Oh! Atanu Das it

Atanu pulls off Goliath performance to beat one of sport’s best, marches into pre-quarters

Published: 30th July 2021 07:51 AM  |   Last Updated: 30th July 2021 07:52 AM   |  A+A-

Express News Service

CHENNAI: Seventy metres. That’s the average distance between a striker in cricket and the boundary rope. That’s also the distance between where an archer stands at the Olympics and where the target is placed. Even if said the target has a diameter of 122cm, archers only really care about hitting the 10-point ri­ng. It measures 12.2 cms in dia­metre. From that far out to the naked eye, it’s about the size of a period at the end of a sentence.

On Thursday, India’s Atanu Das, if he’s to advance to the round of 16, has to keep hitting it. Against others, he can afford the occasional slip up. Against South Korea’s Oh Jin-Hyek — one of the sport’s greatest names — it’s that 10 point ring or bust for the 29-year-old.  

At the Yumenoshima Field, Atanu makes a bad start. His first two efforts are eights. Even if Oh hasn’t made a great start himself, he claims the first two set points. As the camera pans to Deepika Kumari, his wife and the women’s World No 1, the tension is visible. She is doing her utmost to gee up her husband. After consulting with India’s coach during the break, he’s back. Bow in one hand, arrow in another hand, he shoots. It’s a nine. Followed by two further nines. He splits the set with the Korean, who has found a 10 to go with an eight and a nine. 27 apiece.

Like all precision sports, archery lends itself to people who can cut out the noise and just focus on the job. Atanu is doing just that, he’s cut all out noise to shoot three further nines. The Korean finds one more 10 to go with another eight and nine. It’s a 27-apiece again, they split the sets again. The Korean has shot three eights in three sets. He’s looking at the bow as if it’s a cheap replica. It’s 4-2. The Korean needs just one more set, Atanu preferably needs to start converting those nines into 10s to stand a chance.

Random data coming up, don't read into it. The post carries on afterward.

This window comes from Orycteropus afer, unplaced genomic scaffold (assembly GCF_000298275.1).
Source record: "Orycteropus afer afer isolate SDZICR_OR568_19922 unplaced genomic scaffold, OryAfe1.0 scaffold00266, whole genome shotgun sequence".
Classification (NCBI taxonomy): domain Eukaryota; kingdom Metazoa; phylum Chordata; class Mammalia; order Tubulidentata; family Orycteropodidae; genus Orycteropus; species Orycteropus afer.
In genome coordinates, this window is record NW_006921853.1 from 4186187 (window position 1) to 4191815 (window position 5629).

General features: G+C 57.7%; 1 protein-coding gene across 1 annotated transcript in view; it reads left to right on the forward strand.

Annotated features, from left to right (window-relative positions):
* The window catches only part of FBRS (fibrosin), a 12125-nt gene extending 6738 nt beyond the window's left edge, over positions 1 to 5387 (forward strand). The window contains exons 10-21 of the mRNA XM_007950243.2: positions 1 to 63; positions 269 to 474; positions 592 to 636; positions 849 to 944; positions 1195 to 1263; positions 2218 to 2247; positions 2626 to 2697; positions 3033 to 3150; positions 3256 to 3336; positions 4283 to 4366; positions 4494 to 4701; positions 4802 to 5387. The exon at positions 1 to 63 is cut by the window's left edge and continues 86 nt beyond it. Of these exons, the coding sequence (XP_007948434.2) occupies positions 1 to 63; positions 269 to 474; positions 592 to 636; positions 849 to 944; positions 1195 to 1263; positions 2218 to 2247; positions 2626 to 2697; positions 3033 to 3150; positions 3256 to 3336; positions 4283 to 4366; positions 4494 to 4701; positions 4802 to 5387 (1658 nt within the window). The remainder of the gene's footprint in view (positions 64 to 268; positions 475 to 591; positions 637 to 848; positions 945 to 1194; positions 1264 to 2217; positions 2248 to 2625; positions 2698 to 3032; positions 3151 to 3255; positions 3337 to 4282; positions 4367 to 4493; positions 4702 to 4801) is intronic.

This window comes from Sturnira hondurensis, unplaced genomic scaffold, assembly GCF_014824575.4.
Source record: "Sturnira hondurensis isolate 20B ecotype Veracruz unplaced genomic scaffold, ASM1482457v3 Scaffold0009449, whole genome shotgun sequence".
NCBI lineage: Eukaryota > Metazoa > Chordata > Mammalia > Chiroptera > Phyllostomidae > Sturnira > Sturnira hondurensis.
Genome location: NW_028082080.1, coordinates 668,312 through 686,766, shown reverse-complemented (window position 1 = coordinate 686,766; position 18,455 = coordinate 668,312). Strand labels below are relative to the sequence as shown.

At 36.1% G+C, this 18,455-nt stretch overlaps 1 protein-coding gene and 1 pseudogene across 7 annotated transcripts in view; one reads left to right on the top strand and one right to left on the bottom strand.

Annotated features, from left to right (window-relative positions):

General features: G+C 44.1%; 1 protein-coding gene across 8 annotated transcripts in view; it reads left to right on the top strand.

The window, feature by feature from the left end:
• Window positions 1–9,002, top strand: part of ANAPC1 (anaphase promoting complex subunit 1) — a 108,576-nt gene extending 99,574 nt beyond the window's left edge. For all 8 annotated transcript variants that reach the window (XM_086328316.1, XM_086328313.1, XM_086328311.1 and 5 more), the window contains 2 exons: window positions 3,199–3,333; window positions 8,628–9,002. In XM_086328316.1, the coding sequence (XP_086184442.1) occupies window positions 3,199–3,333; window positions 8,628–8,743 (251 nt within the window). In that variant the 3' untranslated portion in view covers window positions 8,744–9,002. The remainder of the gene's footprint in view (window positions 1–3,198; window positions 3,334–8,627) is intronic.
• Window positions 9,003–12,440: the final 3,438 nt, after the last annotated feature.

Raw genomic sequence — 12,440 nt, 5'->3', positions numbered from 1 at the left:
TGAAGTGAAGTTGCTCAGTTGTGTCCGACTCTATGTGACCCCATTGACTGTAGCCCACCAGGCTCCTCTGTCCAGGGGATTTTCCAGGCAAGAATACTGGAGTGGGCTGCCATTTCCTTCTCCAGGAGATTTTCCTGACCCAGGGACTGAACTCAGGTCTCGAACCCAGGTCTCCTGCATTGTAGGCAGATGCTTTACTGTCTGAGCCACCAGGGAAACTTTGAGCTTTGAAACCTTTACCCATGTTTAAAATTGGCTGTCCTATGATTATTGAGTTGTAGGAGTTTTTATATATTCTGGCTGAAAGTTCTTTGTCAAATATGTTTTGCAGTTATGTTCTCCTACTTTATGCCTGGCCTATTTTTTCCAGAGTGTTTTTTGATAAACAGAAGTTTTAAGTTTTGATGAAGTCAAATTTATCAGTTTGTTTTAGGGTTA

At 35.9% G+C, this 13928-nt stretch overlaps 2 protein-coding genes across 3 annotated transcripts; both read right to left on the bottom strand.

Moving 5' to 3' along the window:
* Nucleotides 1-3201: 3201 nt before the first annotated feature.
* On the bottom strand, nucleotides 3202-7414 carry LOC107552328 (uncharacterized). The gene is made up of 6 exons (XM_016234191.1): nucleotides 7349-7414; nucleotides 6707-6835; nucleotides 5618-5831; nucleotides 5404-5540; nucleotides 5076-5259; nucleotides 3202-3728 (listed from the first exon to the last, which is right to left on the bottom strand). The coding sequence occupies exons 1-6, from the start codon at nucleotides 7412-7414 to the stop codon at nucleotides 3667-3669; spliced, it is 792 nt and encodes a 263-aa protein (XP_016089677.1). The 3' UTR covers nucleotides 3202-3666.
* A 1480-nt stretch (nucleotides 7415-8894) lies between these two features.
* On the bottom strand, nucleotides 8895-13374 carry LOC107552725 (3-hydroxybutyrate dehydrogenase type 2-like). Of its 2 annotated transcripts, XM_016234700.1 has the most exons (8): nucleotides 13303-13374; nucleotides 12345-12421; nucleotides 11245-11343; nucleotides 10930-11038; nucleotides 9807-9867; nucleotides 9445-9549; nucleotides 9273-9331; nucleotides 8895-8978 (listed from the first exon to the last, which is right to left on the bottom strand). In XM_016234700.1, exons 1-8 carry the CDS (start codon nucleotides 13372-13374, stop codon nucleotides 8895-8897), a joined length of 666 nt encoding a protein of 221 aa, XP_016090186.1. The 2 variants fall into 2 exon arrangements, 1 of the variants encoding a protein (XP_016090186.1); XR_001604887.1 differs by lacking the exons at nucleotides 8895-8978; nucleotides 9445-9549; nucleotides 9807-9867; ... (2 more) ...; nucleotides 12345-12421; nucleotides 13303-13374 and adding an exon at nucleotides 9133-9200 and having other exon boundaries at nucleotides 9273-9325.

The Indian starts with an eight and a nine. The Korean responds with a nine and seven. If Atanu can hit a nine, it goes into a fifth set. Bow in one hand and arrow in another, he pulls back the string, releases the arrow. Two seconds later, it lands inside that 12.2 cms ring. Nirvana. Cojones. 4-4. Oh is so taken aback he shoots a six. A six. In tennis terms, that’s like Rafael Nadal being bagelled at the French Open. Twice.

So Oh is so pissed by this challenger from India who has stuck to him like a rash. His fi­rst arrow in the fifth set is a 10. Normalcy resumed. Go ho­me, goodbye. Atanu responds with a 10. Wait, what. Oh shoots a nine, Das responds with a nine. Oh shoots another nine. Das can win with a 10 but he shoots the nine, it’s centimetres away from finding loveliest of spots on that circular target. It’s 5-5. A shootoff will decide who will advance to the Round of 16.

Atanu turns back to the coach and smiles. In the stands, Deepika is screaming her lungs out. Thousands of Indians are barely making sense on social media. Oh is genuinely pissed with himself, he’s almost offended that the Indian has taken him to a shootoff.

While archery shootoffs research is limited, in penalty shootouts — a comparable scenario — the team that kicks first wins 70% of the time. Oh goes first so, by logic, Oh is favourite. He shoots a nine. If Atanu can hit that 12.2 cms from 70 metres away, he will do what archers aren’t supposed to do. Beat South Koreans.

Atanu does exactly that.


Atanu Das


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